We Dream of Space
We Dream of Space

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Annotation: In 1986, as the country waits expectantly for the launch of the Space Shuttle Challenger, three middle-graders struggle with personal challenges and connections while working on a space-based science project.
Catalog Number: #215097
Format: Perma-Bound Edition from Publisher's Hardcover
All Formats: Search
Publisher: HarperCollins
Copyright Date: 2020
Edition Date: 2020
Pages: 391 pages
Availability: Available
ISBN: Publisher: 0-06-274730-4 Perma-Bound: 0-7804-7969-6
ISBN 13: Publisher: 978-0-06-274730-3 Perma-Bound: 978-0-7804-7969-2
Dewey: Fic
Dimensions: 21 cm.
Language: English
Horn Book
In the foreground of this novel are three siblings. Twelve-year-old Fitch lives for video games and is angry through and through. His twin sister Bird is an amiable, peacekeeping engineering brainiac. Their older brother Cash feels he is a failure at school and everywhere else. In the middle ground is the toxic marriage of their parents, a couple given to sourness, sarcasm, and bickering. In the background, coloring the emotional tone of the book, establishing its historical setting, and propelling the plot, is the upcoming launch of the space shuttle Challenger in January 1986. With short chapters focusing alternately on each sibling, Kelly establishes distinct and original characters, doing an especially convincing job of re-creating, in Fitch, the physicality of rage. The form also emphasizes the emotional isolation of each member of the family. Middle school is portrayed in all its intensity, where a social misstep and an existential question about the meaning of life have the same weight. Tension builds until the shock of the Challenger disaster resets the relationship among the three children, releasing kindness in each one. Kelly creates a crisp, moving portrait of family dysfunction and the resilience of the young. Back matter provides information on the Challenger spacecraft and the seven crew members who died when it exploded, including schoolteacher Christa McAuliffe and mission specialist Judith Resnik (Bird's idol).
Kirkus Reviews
Three siblings face their middle school problems as they learn about space.The Thomas siblings—13-year-old Cash and 12-year-old twins Fitch and Bird—all struggle to navigate the doubts of middle school and their dysfunctional family. Cash sees himself as a failure. He isn’t good at anything, and now he’s repeating seventh grade with his two younger siblings. Fitch is good at video games but bad at controlling his temper. Bird likes tinkering with machines but feels invisible. The Thomas household is toxic with their parents’ constant fighting, and Bird feels like she has to keep their family from malfunctioning altogether. It’s January 1986, and their teacher is gearing them up for the launch of the space shuttle Challenger. Bird is enthralled with the space mission and decides she’s going to be a shuttle commander one day. But when the Challenger disaster occurs, Bird finds herself in need of the support she’s been giving. Each chapter begins with a date in January 1986, then divides into short vignettes following each sibling on that day. Kelly writes a heartfelt story of family and the bond of siblings. Even though readers are transported to 1986, the characters’ social, emotional, and familial struggles will feel familiar and timely. Characters seem to default to white, with the occasional surname hinting at ethnic difference.Put this book in your orbit. (historical note, resources) (Historical fiction. 8-13)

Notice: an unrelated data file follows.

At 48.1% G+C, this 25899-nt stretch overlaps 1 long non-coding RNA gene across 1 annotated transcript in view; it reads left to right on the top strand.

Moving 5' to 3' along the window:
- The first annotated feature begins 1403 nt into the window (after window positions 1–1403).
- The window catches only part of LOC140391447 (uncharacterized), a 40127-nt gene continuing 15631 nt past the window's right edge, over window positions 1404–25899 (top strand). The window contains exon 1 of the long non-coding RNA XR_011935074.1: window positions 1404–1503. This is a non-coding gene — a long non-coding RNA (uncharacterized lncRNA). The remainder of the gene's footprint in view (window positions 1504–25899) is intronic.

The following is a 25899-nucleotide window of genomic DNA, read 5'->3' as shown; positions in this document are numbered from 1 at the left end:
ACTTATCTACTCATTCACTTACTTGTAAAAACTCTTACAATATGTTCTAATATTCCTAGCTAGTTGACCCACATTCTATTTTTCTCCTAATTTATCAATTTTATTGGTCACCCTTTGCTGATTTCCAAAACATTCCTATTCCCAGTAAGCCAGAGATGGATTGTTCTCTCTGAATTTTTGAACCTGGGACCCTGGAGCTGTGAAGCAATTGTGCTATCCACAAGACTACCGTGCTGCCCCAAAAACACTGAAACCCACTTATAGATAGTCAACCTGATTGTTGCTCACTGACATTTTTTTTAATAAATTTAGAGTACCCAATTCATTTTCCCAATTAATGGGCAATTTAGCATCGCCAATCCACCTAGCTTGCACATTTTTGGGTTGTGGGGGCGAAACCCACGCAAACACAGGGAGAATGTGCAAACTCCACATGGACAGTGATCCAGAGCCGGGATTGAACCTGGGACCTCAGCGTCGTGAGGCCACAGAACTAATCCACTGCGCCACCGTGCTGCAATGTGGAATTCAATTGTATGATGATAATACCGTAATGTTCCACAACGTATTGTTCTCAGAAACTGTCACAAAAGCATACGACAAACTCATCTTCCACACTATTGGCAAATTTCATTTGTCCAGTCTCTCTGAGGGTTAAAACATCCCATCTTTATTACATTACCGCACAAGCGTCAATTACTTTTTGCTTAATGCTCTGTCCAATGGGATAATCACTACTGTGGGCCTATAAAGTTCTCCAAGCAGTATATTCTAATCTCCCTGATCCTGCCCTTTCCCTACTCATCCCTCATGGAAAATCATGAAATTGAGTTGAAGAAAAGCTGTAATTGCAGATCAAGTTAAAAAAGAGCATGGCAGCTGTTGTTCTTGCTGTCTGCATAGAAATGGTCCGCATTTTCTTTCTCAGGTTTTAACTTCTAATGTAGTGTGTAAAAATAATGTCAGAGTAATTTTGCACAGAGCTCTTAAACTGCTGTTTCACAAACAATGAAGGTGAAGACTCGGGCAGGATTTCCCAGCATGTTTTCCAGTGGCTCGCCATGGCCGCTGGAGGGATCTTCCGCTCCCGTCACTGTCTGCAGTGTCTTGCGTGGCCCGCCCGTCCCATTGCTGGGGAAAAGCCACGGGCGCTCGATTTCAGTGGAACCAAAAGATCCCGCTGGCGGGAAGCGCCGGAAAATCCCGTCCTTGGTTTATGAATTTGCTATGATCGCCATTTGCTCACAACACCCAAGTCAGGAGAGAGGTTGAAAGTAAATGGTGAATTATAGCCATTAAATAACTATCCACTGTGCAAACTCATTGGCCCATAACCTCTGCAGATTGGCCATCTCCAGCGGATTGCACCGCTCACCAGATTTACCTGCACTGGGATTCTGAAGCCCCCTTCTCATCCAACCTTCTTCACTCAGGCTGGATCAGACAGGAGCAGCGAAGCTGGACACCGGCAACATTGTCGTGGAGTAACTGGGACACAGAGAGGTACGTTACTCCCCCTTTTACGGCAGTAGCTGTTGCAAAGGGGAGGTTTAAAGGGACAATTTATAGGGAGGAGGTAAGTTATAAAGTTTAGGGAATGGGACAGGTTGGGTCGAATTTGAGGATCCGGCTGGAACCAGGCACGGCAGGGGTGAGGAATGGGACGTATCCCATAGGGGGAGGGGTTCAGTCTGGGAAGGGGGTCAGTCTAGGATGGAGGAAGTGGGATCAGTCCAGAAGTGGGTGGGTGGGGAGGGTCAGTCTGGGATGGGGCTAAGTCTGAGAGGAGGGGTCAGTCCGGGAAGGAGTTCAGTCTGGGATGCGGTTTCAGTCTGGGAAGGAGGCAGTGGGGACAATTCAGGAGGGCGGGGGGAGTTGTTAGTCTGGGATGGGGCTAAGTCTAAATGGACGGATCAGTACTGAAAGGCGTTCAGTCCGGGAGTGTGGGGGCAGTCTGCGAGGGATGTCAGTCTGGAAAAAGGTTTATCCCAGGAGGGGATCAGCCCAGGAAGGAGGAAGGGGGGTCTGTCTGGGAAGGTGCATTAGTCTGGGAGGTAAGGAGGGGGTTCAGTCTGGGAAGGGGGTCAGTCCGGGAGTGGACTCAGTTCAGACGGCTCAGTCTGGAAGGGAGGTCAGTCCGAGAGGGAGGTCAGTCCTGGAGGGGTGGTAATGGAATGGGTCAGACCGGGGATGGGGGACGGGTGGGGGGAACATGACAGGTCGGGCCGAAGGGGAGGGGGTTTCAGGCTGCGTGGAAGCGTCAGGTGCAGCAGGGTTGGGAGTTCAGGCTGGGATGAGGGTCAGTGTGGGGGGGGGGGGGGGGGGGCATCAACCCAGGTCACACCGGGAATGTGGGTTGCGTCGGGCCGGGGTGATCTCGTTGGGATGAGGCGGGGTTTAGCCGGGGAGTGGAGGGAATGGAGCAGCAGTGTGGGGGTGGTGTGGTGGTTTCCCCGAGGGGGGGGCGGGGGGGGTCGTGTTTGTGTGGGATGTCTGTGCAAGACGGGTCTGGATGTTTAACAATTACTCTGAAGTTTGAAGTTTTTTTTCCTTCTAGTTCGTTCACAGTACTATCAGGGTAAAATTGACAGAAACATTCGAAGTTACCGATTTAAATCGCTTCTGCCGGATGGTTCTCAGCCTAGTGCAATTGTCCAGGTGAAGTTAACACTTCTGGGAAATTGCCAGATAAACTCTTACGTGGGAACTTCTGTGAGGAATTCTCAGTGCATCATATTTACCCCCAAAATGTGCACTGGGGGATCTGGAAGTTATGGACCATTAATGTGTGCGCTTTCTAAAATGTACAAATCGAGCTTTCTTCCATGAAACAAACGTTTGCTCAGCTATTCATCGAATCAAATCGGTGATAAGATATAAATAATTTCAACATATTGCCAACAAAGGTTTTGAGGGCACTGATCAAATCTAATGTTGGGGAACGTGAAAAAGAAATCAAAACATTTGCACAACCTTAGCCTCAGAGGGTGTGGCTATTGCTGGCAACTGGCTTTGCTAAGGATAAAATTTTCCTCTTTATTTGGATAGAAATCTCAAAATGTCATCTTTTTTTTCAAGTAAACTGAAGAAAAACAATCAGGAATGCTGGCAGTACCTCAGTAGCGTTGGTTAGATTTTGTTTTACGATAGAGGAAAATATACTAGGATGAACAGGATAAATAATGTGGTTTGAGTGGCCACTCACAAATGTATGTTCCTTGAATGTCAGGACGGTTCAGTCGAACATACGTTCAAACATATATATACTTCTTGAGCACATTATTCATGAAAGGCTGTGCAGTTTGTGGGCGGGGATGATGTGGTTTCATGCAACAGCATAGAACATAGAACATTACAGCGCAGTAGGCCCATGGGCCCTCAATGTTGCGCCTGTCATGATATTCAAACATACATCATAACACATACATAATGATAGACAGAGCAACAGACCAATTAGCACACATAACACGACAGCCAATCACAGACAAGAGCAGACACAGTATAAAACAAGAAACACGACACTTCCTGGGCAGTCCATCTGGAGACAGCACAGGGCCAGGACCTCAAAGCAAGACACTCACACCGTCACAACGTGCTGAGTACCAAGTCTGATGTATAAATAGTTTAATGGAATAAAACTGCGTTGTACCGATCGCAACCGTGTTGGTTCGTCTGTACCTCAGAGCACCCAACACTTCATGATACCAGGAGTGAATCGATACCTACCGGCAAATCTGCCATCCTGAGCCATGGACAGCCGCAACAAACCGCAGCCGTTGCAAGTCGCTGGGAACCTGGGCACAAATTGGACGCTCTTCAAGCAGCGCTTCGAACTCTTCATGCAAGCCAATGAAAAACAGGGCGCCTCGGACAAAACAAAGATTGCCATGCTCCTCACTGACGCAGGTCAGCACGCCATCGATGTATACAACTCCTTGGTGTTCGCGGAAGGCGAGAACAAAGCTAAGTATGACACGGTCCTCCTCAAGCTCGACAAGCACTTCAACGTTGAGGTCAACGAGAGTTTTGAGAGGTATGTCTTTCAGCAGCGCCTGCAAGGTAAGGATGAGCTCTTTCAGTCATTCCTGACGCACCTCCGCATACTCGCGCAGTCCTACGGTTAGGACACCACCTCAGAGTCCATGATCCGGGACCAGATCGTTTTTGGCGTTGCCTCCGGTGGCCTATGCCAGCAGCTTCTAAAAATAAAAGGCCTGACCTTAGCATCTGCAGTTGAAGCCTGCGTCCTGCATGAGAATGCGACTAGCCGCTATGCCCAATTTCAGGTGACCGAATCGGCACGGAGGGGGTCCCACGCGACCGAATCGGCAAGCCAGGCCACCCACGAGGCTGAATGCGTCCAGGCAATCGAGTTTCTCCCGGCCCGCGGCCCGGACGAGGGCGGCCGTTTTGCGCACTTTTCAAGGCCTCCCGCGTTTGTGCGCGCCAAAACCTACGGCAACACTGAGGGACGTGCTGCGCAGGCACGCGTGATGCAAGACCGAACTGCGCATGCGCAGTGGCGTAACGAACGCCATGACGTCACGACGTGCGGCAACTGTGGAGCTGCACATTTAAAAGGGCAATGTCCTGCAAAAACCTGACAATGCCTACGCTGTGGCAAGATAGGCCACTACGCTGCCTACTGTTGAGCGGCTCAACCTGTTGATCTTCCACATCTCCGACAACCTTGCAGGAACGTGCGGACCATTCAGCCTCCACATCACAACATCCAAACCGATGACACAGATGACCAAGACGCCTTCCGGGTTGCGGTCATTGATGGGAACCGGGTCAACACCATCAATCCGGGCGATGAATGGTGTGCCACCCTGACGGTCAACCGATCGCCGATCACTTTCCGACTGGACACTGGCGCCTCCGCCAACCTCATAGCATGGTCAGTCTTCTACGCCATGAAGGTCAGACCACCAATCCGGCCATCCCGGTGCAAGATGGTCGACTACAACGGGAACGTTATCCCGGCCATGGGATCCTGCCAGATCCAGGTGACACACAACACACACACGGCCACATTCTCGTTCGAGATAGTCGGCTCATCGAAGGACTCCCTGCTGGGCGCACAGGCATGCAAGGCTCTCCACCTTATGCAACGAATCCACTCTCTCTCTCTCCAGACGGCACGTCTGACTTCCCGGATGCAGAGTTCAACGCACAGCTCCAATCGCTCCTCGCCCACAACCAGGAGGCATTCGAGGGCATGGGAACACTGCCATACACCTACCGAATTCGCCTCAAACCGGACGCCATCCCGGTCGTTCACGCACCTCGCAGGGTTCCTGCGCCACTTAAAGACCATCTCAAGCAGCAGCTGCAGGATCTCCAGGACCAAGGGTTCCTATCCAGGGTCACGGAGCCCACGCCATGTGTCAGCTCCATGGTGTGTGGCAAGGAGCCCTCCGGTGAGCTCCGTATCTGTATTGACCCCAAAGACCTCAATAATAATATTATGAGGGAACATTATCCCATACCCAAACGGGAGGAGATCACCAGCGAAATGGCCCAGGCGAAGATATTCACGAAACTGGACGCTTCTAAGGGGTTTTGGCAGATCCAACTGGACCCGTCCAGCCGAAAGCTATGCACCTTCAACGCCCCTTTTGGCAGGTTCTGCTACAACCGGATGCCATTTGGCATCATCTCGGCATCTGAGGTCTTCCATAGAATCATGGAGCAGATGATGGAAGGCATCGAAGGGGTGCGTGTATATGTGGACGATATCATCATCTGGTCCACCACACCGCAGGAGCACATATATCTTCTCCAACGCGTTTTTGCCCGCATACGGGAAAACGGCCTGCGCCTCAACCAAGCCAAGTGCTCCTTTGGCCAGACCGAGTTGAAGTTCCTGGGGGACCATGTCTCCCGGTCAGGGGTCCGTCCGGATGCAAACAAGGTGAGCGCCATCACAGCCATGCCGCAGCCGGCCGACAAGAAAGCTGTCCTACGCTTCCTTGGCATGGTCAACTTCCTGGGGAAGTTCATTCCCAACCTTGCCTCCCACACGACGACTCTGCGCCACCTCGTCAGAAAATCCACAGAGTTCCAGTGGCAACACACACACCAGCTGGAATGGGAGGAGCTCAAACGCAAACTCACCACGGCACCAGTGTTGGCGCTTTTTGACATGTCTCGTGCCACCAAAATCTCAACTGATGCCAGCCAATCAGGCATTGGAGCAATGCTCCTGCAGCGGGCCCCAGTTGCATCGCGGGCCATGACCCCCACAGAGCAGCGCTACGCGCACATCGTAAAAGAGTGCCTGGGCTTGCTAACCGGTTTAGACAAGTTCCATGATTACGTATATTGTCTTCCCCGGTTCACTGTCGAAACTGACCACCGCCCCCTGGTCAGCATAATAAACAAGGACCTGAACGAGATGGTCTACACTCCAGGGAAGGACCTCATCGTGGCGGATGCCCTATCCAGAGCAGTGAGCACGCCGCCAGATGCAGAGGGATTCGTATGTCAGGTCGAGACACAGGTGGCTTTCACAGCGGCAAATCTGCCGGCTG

Publishers Weekly
Newbery Award-winner Kelly (Hello, Universe) follows three Delaware siblings in the weeks leading up to the January 1986 launch of the Challenger. Practical, schematics-interested Bird, 12, dreams of being NASA-s -first female shuttle commander.- Her twin, Fitch, who battles a temper, spends his afternoons at the arcade, waiting until the last minute to head home to their quarreling, sometimes volatile parents. After Cash, the twins- brooding 13-year-old brother, fails seventh grade, winds up in his siblings- grade, and is dropped from the basketball team, he breaks his wrist and ends up in a cast. Meanwhile, their science teacher endeavors to build her students- excitement for NASA-s Challenger launch-and for a female teacher heading into space. But January 1986 is difficult for them all: Bird-s feelings of insignificance and Cash-s feelings of inadequacy grow, while Fitch is suspended for belittling a classmate in language similar to his fighting parents-. As Kelly-s chapters count down to the Challenger-s disastrous launch, they document a family in crisis and three untethered siblings. With painfully accurate insight and clarity, Kelly shows the incredible power of words-the irreparable damage they inflict and their ability to uplift-while crafting a captivating story about family-s enduring bonds. Ages 8-12. (May)
School Library Journal Starred Review